“Peace is just the temporary absence of war”

When I stumbled into DayJob at 1300 yesterday, half in Faustina’s world and half in this (notice how carefully I don’t define what’s real?), a young colleague asked what was wrong.  Startling him, I described Fussy’s concern as to whether Gen’l Willis can keep control of his own left brigade.  After a minute of pharmacists and techs looking at one another with uncomfortable looks that said, “this is Clayton we’re dealing with,” the young colleague said, “I think he can’t.”

He was wrong.  Who knew?

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More Jaw-Jaw

I’d seen the middle of this scene, where Faustina and Willis are talking, over the weekend but had no idea how they came to be standing there.  Even with a little trouble at my DayJob, I was able to come home and write down how this parley came to happen.  I remain concerned about the forces on Willis’s left, at the north end of his line.  Are his conscripts riotous or are the Chekists stirring things up?  Will Fussy present a treaty in two hours or start shelling them?  I have no idea and, having to go back to work 2nd shift today, won’t know until, I hope, sometime Thursday.

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Letters and a bath

About a generation ago, when I was a regular reader of James Lilek’s The Bleat, something he said stuck with me (and I paraphrase from memory):  “do you mind if I smoke? No one ever said no in the pre-WWII years, simply because daily baths were such a rarity.  It was closer to the truth to reply ‘I’d rather smell tobacco than you.'”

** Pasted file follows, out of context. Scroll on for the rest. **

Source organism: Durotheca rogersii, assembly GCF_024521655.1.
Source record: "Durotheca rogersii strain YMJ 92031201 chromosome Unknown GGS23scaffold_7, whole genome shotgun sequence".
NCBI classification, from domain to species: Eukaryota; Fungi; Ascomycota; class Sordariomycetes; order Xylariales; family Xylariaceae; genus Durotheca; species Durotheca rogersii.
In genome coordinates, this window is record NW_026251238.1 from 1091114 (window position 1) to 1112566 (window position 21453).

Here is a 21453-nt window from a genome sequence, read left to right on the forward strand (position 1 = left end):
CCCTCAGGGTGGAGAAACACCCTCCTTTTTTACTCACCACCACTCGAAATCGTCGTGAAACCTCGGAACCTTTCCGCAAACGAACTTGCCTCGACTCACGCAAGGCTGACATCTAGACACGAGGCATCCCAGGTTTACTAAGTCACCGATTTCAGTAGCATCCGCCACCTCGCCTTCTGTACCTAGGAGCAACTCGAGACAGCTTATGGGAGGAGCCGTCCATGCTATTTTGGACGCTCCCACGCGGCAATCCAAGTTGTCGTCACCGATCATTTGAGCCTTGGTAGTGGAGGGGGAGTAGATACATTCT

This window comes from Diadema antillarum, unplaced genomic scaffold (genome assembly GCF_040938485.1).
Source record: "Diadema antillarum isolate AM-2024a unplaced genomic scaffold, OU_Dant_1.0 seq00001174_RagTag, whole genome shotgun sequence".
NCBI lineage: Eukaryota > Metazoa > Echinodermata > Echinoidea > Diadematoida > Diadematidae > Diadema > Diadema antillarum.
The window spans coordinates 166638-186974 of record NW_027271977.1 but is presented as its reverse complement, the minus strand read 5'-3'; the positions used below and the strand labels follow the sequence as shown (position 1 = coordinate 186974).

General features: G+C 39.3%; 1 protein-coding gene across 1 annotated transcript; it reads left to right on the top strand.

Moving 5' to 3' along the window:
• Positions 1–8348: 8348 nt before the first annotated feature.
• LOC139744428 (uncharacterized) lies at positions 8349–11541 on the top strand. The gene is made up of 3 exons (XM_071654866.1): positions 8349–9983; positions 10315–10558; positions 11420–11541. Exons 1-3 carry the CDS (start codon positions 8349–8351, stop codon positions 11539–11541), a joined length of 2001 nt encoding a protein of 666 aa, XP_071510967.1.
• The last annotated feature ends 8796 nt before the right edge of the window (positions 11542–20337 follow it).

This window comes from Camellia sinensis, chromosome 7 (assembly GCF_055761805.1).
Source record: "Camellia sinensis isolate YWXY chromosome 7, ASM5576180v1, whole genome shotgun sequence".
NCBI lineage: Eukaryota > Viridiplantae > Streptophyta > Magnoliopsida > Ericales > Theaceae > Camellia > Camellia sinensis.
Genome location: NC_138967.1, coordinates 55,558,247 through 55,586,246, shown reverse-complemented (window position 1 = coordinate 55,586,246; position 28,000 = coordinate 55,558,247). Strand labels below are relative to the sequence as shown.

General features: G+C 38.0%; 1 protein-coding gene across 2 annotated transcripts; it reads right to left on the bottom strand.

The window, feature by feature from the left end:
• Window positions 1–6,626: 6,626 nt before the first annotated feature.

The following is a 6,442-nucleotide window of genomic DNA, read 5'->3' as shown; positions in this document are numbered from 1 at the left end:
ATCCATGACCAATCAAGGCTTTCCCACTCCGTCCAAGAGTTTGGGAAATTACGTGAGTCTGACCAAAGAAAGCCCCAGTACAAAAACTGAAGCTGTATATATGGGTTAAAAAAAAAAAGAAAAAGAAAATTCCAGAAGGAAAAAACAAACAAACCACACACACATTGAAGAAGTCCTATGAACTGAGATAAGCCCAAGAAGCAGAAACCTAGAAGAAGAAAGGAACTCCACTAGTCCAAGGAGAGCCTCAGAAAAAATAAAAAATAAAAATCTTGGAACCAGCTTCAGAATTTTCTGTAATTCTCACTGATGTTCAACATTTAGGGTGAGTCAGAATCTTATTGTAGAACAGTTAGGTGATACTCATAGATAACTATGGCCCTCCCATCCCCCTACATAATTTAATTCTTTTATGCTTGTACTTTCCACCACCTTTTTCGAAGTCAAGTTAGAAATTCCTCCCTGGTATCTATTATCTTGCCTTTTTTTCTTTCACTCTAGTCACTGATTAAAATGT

Something lost in our ultra-hygienic world is what the past smelled like, especially each other.  Beyond exposure to those curry-radiating Pajeets who make deliveries, the idea of smelling other people is a lost concept to modern, Western whites.

I honestly don’t know what prompted Faustina to realize that she stunk as much as the men about her, but I had to smile at her feminine, human, reaction.  I think if someone had pointed out to her she was acting like a ‘normie,’ she would have bit their head off.  Perhaps this is the story telling me that she might not ultimately be lost to us, after all?

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“No” or “hell, no!”

Had a co-worker over for cocktails yesterday afternoon.  Ohio allows personal interaction and we’re both “vital medical personnel” *snort* so we do what we want in the Dark Age of BatAIDS.  He’s one of the folks who encouraged me to think seriously about making audiobooks.  We covered that subject and several others.  While mildly lef of center, we discovered that we’re shoulder-to-shoulder on issues such as private property and firearms.  He’s not particularly religious and was surprised to find out I’m Catholic.  I stared at him over the rim of my Martini and asked, “You’ve read three of my books.  Did you think those elements fell in there by accident?”  All in all, an excellent Saturday afternoon.

Below the fold, anxious for her men and wanting to reunite her army, Faustina thinks of ways to bluff her next opponent rather than fighting a battle.  Which is a polite way of saying I don’t want to throw away another week thinking about it.

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Battle of Winona, second end

It’s been a big day for Faustina but there are thousands of details to resolve after a battle, as she is discovering.  One thing she has learned from history is that speed is an army’s great strength:  if you can appear where you opponents never expected you to be, you are inside their OODA and halfway home to winning.

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